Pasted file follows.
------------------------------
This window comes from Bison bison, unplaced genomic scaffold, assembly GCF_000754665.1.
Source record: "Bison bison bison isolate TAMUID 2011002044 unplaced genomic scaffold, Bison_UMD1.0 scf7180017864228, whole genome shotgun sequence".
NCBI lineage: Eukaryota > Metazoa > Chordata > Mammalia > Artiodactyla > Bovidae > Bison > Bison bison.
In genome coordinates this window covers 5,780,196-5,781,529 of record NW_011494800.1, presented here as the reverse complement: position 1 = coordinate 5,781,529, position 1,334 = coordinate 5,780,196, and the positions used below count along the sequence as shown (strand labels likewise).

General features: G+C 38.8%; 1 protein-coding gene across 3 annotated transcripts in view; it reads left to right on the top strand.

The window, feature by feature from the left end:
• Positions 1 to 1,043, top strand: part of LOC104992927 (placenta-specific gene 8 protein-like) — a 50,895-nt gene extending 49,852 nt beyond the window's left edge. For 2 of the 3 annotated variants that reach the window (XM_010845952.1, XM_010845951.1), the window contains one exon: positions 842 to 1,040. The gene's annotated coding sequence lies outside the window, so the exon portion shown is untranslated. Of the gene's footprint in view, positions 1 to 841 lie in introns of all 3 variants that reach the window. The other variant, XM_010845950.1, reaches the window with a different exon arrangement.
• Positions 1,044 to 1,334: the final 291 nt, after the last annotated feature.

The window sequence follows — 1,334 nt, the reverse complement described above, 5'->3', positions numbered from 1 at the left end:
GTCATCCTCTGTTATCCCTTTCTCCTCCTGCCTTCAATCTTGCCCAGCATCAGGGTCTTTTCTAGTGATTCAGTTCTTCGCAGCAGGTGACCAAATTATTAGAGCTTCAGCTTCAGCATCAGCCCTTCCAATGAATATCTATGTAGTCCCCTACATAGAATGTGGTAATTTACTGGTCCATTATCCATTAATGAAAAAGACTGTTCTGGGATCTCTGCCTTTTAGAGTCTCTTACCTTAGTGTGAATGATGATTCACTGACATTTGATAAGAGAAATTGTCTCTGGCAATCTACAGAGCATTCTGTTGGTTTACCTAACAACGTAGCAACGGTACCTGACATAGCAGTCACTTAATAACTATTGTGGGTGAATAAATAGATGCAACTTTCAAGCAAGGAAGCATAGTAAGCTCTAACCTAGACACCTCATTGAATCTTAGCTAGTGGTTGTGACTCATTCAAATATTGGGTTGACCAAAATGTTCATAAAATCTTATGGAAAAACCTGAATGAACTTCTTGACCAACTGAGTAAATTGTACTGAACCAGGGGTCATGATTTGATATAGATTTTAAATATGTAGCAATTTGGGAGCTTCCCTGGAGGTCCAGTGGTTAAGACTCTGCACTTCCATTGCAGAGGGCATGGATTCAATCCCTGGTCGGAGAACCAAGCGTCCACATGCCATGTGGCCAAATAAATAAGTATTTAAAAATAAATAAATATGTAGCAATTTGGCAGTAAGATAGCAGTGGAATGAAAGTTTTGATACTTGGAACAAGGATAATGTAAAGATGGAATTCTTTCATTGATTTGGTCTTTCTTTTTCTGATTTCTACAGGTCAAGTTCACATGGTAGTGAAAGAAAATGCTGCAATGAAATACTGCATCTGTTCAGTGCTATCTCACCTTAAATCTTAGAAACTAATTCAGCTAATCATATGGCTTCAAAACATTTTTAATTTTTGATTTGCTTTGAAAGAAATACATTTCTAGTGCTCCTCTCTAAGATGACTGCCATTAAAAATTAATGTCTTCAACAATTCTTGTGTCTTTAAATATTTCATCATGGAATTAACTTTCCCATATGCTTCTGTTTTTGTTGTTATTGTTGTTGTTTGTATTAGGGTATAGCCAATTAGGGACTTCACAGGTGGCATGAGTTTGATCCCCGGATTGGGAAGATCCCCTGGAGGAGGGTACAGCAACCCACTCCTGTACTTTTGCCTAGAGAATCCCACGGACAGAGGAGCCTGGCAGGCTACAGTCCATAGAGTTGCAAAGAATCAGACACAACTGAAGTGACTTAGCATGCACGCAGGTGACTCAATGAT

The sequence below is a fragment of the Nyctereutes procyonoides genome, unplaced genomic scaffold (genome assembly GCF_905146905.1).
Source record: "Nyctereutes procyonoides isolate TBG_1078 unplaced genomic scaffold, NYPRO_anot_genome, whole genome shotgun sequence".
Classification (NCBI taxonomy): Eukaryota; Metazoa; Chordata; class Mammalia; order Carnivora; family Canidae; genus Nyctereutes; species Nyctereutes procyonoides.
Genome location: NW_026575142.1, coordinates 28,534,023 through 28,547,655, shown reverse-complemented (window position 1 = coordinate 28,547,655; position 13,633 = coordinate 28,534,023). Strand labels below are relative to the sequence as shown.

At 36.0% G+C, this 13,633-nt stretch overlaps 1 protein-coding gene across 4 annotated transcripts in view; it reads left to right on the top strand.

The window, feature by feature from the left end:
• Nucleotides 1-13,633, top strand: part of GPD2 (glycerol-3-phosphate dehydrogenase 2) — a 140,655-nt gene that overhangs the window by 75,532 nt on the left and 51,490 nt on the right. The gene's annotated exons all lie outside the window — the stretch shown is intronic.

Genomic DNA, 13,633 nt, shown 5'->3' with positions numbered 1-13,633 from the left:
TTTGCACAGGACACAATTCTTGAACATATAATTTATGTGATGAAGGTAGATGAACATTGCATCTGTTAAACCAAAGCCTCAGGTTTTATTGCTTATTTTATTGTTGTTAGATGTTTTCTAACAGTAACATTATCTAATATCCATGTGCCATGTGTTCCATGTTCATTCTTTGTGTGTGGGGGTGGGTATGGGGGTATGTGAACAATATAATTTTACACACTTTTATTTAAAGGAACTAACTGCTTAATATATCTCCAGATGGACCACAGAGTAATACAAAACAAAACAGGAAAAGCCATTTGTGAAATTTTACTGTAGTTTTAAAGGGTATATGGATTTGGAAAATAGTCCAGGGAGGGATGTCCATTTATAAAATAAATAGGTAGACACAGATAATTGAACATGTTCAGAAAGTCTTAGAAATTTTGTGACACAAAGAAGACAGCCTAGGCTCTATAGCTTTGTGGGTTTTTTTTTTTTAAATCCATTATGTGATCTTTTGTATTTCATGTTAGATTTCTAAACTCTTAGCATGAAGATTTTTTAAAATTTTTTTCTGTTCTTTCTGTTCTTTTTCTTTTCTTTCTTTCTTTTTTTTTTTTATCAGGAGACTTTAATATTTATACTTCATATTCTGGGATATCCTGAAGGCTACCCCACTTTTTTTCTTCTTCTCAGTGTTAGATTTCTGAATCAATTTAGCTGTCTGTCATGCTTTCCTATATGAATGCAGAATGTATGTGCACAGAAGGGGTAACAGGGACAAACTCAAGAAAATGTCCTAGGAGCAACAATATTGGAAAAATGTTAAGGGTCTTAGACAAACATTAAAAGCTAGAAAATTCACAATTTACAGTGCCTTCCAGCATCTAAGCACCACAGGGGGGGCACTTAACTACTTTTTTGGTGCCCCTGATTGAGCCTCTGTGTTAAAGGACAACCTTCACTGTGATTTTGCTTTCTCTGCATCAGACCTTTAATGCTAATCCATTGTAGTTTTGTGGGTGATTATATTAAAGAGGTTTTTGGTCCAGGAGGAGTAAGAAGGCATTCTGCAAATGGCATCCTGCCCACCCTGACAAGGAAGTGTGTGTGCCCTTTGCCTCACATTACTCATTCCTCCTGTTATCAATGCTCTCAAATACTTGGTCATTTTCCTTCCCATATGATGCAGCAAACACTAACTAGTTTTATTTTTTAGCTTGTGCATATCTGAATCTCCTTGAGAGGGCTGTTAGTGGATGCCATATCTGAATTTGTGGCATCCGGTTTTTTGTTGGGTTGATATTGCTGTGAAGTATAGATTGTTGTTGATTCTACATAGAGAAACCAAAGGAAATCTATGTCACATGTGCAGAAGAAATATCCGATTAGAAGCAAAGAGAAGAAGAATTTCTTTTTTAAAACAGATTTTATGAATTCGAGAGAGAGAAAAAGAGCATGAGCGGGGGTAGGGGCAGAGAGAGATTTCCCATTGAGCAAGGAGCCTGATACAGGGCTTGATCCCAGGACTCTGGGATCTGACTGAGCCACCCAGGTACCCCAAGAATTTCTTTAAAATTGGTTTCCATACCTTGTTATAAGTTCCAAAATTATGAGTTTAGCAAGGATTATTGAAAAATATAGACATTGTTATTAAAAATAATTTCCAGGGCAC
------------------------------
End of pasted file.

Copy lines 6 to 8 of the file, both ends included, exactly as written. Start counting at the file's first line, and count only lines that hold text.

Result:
The window, feature by feature from the left end:
• Positions 1 to 1,043, top strand: part of LOC104992927 (placenta-specific gene 8 protein-like) — a 50,895-nt gene extending 49,852 nt beyond the window's left edge. For 2 of the 3 annotated variants that reach the window (XM_010845952.1, XM_010845951.1), the window contains one exon: positions 842 to 1,040. The gene's annotated coding sequence lies outside the window, so the exon portion shown is untranslated. Of the gene's footprint in view, positions 1 to 841 lie in introns of all 3 variants that reach the window. The other variant, XM_010845950.1, reaches the window with a different exon arrangement.
• Positions 1,044 to 1,334: the final 291 nt, after the last annotated feature.